Motocross bikes come in variation of sizes and strokes. MX classes are divided into “CC” classes. Dirt bike CC is just short for the technical term “Cubic Centimeter”, which is the size or displacement of an engine. Motocross sizes are divided into:
- 125cc 2-stroke
- 250cc 2-stroke
- 250cc 4-stroke
- 450cc 4-stroke
At many amateur racing events, 250 2 strokes race against 250 4 strokes. In Professional Motocross and Supercross the classes are 250 and 450. 250cc 2 strokes must race in the 450 class professionally.
Enduro Bike – A Little of Both
An enduro bike is a race version of a trail bike that is good for racing in enduros and hare scramble type events. An enduro bike costs more than a trail bike, but you get a lot of the technology that motocross bikes have.
Some enduro bikes use the same engine as its motocross bike version for a starting point. Take the Yamaha YZ250FX for example. It’s a new enduro bike that is built for speed, whether you’re racing across a desert course or ripping through the woods in a hare scramble race. It has the same engine design as the YZ250F MX bike, but Yamaha tuned it a little bit differently to make it a little more manageable to ride.
Enduro bikes specs that stand out compared to the other types of dirt bikes:
- Engine tuned for broad power; easier to ride and less tiring than an MX bike
- Some enduro bikes have a wider ratio transmission, which makes each gear last longer; less shifting
- Often come with a headlight and tail light or wiring to add them
- Most come with a speedometer/computer for recording miles/speed/distance
- Come with a kickstand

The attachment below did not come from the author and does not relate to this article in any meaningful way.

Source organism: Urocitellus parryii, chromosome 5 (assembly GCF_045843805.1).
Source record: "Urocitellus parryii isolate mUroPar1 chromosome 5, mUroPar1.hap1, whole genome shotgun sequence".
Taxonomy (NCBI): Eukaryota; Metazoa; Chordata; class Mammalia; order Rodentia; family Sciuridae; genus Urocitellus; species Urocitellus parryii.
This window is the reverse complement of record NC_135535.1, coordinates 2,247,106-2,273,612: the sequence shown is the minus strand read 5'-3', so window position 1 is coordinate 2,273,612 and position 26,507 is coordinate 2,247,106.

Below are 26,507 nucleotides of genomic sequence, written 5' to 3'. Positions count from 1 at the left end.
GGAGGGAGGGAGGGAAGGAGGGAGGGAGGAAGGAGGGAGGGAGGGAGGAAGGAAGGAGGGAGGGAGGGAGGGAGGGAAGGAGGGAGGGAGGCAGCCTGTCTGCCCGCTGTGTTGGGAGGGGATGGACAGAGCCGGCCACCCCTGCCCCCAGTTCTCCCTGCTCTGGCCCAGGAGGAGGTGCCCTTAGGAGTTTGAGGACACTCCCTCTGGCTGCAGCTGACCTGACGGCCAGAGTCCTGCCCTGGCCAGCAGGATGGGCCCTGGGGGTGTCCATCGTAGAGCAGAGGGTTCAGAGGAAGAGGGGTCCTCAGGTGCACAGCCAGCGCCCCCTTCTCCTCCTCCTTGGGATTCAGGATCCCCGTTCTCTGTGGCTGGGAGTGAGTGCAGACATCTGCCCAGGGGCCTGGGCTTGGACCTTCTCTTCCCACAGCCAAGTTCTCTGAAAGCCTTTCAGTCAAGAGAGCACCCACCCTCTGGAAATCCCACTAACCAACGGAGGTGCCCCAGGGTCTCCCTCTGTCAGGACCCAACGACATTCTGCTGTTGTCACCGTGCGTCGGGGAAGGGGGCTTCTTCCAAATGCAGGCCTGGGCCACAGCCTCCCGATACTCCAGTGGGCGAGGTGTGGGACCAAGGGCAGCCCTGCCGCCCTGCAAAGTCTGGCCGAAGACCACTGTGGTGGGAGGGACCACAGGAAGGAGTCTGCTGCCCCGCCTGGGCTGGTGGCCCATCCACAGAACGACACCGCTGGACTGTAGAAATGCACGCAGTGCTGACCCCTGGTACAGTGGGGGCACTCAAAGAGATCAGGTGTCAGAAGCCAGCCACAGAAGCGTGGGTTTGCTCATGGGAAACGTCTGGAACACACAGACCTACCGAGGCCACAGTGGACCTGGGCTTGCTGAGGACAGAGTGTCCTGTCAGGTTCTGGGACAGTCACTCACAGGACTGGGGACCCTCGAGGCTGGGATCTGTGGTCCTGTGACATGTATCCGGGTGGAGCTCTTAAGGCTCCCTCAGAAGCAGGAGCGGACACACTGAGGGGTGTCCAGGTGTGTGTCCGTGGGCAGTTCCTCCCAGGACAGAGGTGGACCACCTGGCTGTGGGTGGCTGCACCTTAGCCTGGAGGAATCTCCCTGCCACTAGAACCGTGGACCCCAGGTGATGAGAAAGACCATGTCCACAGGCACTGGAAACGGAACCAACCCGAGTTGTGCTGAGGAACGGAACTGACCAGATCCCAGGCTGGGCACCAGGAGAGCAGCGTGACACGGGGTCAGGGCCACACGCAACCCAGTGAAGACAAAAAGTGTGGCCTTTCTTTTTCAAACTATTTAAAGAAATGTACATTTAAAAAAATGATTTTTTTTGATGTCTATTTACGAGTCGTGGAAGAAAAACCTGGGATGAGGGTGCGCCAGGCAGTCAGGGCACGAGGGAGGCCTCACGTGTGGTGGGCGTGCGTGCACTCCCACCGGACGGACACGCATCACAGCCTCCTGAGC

- Quieter exhaust than a motocross bike
- Larger fuel tank
- 18″ rear wheel and tire
Examples of popular Enduro Bikes:
- Yamaha YZ250FX – 250cc 4 stroke
- KTM 250XC – 250cc 2 stroke
- Beta 300RR – 300cc 2 stroke
- Husqvarna FX350 – 350cc 4 stroke
- Honda CRF450RX – 450cc 4 stroke
Dual Sport Bike – Good At Everything, Great At Nothing
Don’t care to ride in the woods or jump on a motocross bike? That’s okay, because there’s plenty of adventures to be had and seen while riding a dual sport bike. Dual means two parts, and a dual sport bike doubles as a trail dirt bike and a street legal dirt bike. You can ride on the road, then hop on a trail or dirt road and still ride comfortably because of the dual sport tires.
The unique tire pattern isn’t the only thing that makes dual sport bikes standout, but the tires are definitely an important part of it. They come with knobby dirt tires, but the pattern is less aggressive than what a typical dirt bike has. You can choose a tire that’s more biased to where you ride the most. Want to stay on the road more? Get an 80/20 tire that’s developed for about 80% street riding and 20% off-road riding. Prefer the dirt? You can choose just the opposite, or somewhere in between to get the best performance.
Find Your New Adventure
An dual-sport bike is basically a comfortable and heavier dirt bike that is meant for touring the country and back-roads. It won’t do anything spectacularly well, but you’d be surprised how much you can ride through, all while having a blast. Want to see your country in a new lens? Strap some lightweight camping gear on the back and take off!
Dual sport bike specs that are easy to identify:
- Robust and reliable engine that’s not made for high-performance
- Larger fuel tank for longer range riding capability
- Overall bike weight is higher; more stable for highway cruising speed
- Bigger, wider seat for comfort on the highway
- Full headlight, brake/tail light, turn signals, horn, mirror, etc.
Most Popular Dual Sport Bikes:
- Honda CRF250L
- Yamaha WR250R
- Kawasaki KLX250S
- Suzuki DRZ400S
- Honda CRF450L
Trials Dirt Bike – It’s Just A Misspelled Trail Bike…?